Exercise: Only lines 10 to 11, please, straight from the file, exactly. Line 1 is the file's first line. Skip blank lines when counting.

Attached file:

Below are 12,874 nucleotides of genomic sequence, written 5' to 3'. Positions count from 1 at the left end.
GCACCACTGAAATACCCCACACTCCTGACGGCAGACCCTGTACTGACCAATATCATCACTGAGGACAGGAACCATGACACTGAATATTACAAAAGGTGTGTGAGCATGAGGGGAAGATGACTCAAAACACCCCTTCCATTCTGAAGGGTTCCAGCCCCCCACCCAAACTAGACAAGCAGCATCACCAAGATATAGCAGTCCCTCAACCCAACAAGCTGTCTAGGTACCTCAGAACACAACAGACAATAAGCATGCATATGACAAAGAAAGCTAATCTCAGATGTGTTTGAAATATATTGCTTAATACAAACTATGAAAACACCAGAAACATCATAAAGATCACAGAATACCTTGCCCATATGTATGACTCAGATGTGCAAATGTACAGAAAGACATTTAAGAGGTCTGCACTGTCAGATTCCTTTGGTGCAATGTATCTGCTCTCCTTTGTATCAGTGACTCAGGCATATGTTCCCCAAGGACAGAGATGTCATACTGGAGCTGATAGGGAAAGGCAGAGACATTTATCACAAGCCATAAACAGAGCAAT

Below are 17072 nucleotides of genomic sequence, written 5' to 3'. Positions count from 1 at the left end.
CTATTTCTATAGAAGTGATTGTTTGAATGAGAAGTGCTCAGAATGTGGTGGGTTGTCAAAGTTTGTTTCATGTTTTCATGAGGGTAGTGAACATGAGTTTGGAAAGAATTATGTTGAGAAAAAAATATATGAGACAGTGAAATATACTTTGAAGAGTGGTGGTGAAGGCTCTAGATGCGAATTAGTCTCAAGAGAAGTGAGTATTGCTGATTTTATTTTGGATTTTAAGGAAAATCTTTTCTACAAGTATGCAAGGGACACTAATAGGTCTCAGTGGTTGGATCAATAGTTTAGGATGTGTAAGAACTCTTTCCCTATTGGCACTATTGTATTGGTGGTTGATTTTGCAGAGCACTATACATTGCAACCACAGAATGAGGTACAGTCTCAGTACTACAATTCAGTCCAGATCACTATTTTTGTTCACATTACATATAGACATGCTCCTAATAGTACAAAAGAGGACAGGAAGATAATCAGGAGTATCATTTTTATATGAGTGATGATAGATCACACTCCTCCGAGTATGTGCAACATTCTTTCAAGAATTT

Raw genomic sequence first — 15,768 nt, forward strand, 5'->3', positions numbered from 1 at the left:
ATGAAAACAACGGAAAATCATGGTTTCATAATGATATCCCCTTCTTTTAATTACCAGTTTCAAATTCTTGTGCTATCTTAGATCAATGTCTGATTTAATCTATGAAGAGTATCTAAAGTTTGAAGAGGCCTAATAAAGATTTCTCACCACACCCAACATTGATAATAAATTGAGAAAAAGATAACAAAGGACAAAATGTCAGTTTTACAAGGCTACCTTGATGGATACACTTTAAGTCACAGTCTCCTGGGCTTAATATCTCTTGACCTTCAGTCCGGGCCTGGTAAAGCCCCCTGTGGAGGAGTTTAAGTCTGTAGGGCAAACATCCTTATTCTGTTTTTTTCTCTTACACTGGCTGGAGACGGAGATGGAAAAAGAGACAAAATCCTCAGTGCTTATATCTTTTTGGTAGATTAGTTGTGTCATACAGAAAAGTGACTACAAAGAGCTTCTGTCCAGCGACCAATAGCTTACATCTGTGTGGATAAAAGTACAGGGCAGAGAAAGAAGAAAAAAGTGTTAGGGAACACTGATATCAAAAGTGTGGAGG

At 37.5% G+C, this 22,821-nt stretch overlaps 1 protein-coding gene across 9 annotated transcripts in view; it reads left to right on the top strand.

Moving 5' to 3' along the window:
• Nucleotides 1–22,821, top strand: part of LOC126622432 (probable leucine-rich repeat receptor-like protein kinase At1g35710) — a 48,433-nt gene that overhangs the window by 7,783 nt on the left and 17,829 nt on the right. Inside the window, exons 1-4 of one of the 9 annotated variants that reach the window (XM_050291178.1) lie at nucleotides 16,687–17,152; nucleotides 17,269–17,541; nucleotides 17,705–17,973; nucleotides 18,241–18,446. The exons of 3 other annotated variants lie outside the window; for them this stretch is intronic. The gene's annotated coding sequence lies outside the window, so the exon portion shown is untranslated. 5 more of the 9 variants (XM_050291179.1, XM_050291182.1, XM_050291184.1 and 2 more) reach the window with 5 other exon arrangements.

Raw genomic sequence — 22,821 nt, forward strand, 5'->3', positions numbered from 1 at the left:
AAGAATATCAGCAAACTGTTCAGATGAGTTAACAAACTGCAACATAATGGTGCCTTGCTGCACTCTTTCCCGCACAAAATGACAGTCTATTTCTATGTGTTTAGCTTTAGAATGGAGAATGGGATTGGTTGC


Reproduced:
Raw genomic sequence — 22,821 nt, forward strand, 5'->3', positions numbered from 1 at the left:
AAGAATATCAGCAAACTGTTCAGATGAGTTAACAAACTGCAACATAATGGTGCCTTGCTGCACTCTTTCCCGCACAAAATGACAGTCTATTTCTATGTGTTTAGCTTTAGAATGGAGAATGGGATTGGTTGC